• And finally, I know that this category is for NET, but I thought of waiting for NET. Has anyone tried to macerate dried (dehydrated) fruit with PG? Could it be a valid path? It occurs to me that any well-dehydrated fruit could work …
    With my bad English, I have not found the thread on this subject, I seem to have read something, but I can not find it … I think I remember some comments about the oils that can be generated when macerating, but I think that decanting the mixture can be separated without problem…

Until now, this is all. Thanks in advance to everyone for the comments and for the help they offer.

Remember that if you visit Barcelona, ​​I invite you to a beer …

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Sorry for the delay @TorturedZen , I have not used the sous vide to macerate liquids, just for cooking and now for NET, but I’ve read comments in both senses: it speeds up the process and it’s not worth it … Someday I’ll try … At the moment I consider myself a novice, I am learning to mix …

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–>>Is there much difference between starting 6-8 hours at 50-55 ºC (thanks @Kinnikinnick reading you I dared with this, and thanks to others too), and not doing it, simply mixing tobacco with PG? Does only the mash time vary or does the flavor vary? I’ll make a trial batch …

The pre-heating helps to shorted the mash time. The flavor should be the same if the time is left long enough for both ways of proceeding. Be very carful not to allow the temp over 125F

–>>The tobacco I used, is ready to smoke in a pipe, this means that it is “quite” wet. Should it be allowed to dry before putting PG?

You would be well advised to dry the tobacco as much as possible. Do not use heat or forced air method just spread out on a tray in warm part of the house for a day or two. Unfortunately some inexpensive shop tobacco is moistened with artificial humectants, and tobacco like that should be avoided for maceration and extractions.

–>>And finally, I know that this category is for NET, but I thought of waiting for NET. Has anyone tried to macerate dried (dehydrated) fruit with PG? Could it be a valid path? It occurs to me that any well-dehydrated fruit could work …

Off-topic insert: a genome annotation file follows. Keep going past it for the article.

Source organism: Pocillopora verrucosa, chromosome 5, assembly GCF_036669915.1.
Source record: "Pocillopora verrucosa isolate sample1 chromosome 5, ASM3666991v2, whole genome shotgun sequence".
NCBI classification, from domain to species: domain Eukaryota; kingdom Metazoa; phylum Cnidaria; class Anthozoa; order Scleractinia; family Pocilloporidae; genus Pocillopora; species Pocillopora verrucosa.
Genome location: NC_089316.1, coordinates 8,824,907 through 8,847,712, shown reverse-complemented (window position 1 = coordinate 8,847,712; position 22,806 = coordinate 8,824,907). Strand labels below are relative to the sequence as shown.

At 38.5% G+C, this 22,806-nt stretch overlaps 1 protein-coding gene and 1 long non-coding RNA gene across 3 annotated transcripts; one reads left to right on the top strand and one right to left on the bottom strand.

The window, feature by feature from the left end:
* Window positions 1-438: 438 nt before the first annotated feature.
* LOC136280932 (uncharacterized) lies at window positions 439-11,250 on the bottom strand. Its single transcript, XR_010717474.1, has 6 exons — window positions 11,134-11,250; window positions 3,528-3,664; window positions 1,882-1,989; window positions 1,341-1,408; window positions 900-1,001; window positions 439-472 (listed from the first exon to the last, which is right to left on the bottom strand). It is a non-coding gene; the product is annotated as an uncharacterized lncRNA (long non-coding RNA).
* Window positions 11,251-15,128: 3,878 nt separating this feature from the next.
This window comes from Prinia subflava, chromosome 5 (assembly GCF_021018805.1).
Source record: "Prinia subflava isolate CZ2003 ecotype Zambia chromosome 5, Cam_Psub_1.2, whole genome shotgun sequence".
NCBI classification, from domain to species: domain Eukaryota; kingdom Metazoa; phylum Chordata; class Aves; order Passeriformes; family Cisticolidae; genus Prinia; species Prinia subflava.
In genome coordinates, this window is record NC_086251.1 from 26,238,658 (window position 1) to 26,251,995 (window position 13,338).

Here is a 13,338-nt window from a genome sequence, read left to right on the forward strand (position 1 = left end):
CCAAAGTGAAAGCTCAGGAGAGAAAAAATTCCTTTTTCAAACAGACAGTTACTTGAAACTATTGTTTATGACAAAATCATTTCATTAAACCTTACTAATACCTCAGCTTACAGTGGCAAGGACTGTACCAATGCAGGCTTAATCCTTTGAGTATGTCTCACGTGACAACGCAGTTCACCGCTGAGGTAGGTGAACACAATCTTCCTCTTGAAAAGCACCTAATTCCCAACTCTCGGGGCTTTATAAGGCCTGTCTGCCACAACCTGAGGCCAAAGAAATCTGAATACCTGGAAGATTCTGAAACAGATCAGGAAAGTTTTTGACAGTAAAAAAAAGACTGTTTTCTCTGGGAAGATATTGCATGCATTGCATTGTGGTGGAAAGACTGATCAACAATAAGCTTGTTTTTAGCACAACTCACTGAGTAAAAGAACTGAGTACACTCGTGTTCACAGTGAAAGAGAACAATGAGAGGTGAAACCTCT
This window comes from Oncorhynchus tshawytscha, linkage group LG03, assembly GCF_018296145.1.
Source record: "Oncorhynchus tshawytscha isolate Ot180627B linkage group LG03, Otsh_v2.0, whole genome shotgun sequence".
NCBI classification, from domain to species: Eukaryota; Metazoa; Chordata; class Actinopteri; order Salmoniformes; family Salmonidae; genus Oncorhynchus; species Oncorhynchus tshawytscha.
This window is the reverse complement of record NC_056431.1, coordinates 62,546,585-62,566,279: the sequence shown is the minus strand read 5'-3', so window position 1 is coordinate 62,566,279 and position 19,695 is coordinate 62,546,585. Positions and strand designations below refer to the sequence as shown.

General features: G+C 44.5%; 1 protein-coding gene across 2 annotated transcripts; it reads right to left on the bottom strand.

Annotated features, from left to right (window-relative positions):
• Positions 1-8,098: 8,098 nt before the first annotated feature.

It would seem that this is possible. i have never tried fruits. However I have worked with coffee and had very good results.

–>>With my bad English, I have not found the thread on this subject, I seem to have read something, but I can not find it … I think I remember some comments about the oils that can be generated when macerating, but I think that decanting the mixture can be separated without problem…

The discussions about oils have not been accurate and have many technical problems with the expertise of the authors of those articles. Just ignore the subject. For your purposes of extraction from known good natural tobacco samples that are otherwise safe for combustion smoking you will be very safe with the extractions made from those samples.

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Thanks for the answers, sir

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Don’t doubt yourself too much. :wink: I’m sure everything will turn out fine.

I agree with @50YearsOfCigars on this… But, will add… With most heat assisted tobacco macerations, after about 30 days of cool steep time, you’re possibly good to go. The flavor just deepens a bit if you leave it cool steeping for longer periods. Be careful with Latakia blends… very low heat should be used for a much shorter period of time (or not at all). Upon cool steeping, I would check the potency of the extraction at 30 days to see how it has progressed in strength.

@50YearsOfCigars and I kinda split on this issue… the “drying factor”. I would hazard a guess (actually read in articles) that the humectant used on most pipe tobaccos is plain old PG. Since most of my macerations are PG anyway… I just dump PG straight on to the already moist tobacco. I’ve never gone through a tobacco drying process first. Your mileage may vary.

I have not. But, would caution you about vaping such an extract… more research would be in order. :grimacing:

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Well actually don’t be too quick with the thanks … @Kinnikinnick has pointed out many problems with my quick shoot from the hip response. Tomorrow I’ll make another follow on post and try and expand my answers so that they’ll be a lot more accurate and complete.

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Nah… it isn’t that there are problems… just slightly different points of view on certain issues concerning extracting flavor from tobacco. A problem would be if you literally boiled the tobacco in H2O at 350* F for 16 hours. :rofl:

Who knows… in his process, @Gus6 may land on a new technique which suits his needs perfectly. :grinning: It’s all about finding exactly what’s right for you, but, being open minded to the suggestions of others.

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Small update
Well I have not been able to wait … I have “stolen” 15 drops of macerated and I have mixed them with 85 drops 50/50 … this promises … To anyone who likes the flavors of tobacco, I recommend researching in NET … Thanks to the experts, sincerely, thanks…